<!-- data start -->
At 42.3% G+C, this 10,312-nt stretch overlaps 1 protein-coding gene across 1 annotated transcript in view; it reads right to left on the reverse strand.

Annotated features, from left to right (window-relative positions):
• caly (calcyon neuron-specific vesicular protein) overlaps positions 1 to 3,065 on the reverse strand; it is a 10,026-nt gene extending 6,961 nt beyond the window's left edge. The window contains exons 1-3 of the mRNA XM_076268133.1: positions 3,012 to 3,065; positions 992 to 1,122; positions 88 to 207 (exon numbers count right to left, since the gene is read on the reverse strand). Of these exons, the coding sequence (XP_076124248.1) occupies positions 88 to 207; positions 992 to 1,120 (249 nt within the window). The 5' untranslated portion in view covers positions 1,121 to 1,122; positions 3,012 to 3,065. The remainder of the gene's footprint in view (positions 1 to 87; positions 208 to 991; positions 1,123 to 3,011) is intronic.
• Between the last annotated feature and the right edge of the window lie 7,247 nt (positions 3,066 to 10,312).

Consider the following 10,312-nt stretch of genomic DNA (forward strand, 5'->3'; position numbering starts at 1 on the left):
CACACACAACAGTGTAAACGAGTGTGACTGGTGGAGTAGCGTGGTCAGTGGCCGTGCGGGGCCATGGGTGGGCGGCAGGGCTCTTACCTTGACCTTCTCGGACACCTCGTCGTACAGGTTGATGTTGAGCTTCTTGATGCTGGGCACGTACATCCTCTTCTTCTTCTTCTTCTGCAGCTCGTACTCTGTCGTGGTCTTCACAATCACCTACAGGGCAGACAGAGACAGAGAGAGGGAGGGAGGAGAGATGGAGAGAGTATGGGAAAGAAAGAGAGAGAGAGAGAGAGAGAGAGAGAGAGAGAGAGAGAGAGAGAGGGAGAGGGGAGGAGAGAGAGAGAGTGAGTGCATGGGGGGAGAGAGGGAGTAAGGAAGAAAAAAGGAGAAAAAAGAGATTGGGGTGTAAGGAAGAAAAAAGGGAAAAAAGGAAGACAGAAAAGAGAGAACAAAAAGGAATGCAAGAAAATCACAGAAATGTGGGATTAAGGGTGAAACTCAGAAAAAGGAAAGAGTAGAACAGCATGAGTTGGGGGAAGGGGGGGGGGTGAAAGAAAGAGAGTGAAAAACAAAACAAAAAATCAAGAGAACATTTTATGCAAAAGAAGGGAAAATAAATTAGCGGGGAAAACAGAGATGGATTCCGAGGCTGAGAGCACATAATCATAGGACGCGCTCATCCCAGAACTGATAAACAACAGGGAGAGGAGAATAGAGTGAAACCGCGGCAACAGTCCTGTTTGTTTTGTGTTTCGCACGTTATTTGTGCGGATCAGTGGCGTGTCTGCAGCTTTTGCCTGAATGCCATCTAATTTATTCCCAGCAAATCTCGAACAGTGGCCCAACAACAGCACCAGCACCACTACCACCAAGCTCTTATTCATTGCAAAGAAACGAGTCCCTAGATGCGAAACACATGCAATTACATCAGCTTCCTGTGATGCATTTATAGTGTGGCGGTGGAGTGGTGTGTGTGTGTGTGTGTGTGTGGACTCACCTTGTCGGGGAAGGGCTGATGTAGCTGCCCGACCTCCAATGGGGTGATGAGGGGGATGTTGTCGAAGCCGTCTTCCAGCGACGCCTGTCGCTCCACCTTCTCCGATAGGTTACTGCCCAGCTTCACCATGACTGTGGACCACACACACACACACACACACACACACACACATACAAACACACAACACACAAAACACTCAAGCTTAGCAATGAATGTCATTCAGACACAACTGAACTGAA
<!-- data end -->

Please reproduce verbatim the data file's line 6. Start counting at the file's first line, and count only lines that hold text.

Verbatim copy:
CACACACAACAGTGTAAACGAGTGTGACTGGTGGAGTAGCGTGGTCAGTGGCCGTGCGGGGCCATGGGTGGGCGGCAGGGCTCTTACCTTGACCTTCTCGGACACCTCGTCGTACAGGTTGATGTTGAGCTTCTTGATGCTGGGCACGTACATCCTCTTCTTCTTCTTCTTCTGCAGCTCGTACTCTGTCGTGGTCTTCACAATCACCTACAGGGCAGACAGAGACAGAGAGAGGGAGGGAGGAGAGATGGAGAGAGTATGGGAAAGAAAGAGAGAGAGAGAGAGAGAGAGAGAGAGAGAGAGAGAGAGAGAGAGGGAGAGGGGAGGAGAGAGAGAGAGTGAGTGCATGGGGGGAGAGAGGGAGTAAGGAAGAAAAAAGGAGAAAAAAGAGATTGGGGTGTAAGGAAGAAAAAAGGGAAAAAAGGAAGACAGAAAAGAGAGAACAAAAAGGAATGCAAGAAAATCACAGAAATGTGGGATTAAGGGTGAAACTCAGAAAAAGGAAAGAGTAGAACAGCATGAGTTGGGGGAAGGGGGGGGGGTGAAAGAAAGAGAGTGAAAAACAAAACAAAAAATCAAGAGAACATTTTATGCAAAAGAAGGGAAAATAAATTAGCGGGGAAAACAGAGATGGATTCCGAGGCTGAGAGCACATAATCATAGGACGCGCTCATCCCAGAACTGATAAACAACAGGGAGAGGAGAATAGAGTGAAACCGCGGCAACAGTCCTGTTTGTTTTGTGTTTCGCACGTTATTTGTGCGGATCAGTGGCGTGTCTGCAGCTTTTGCCTGAATGCCATCTAATTTATTCCCAGCAAATCTCGAACAGTGGCCCAACAACAGCACCAGCACCACTACCACCAAGCTCTTATTCATTGCAAAGAAACGAGTCCCTAGATGCGAAACACATGCAATTACATCAGCTTCCTGTGATGCATTTATAGTGTGGCGGTGGAGTGGTGTGTGTGTGTGTGTGTGTGTGGACTCACCTTGTCGGGGAAGGGCTGATGTAGCTGCCCGACCTCCAATGGGGTGATGAGGGGGATGTTGTCGAAGCCGTCTTCCAGCGACGCCTGTCGCTCCACCTTCTCCGATAGGTTACTGCCCAGCTTCACCATGACTGTGGACCACACACACACACACACACACACACACACACATACAAACACACAACACACAAAACACTCAAGCTTAGCAATGAATGTCATTCAGACACAACTGAACTGAA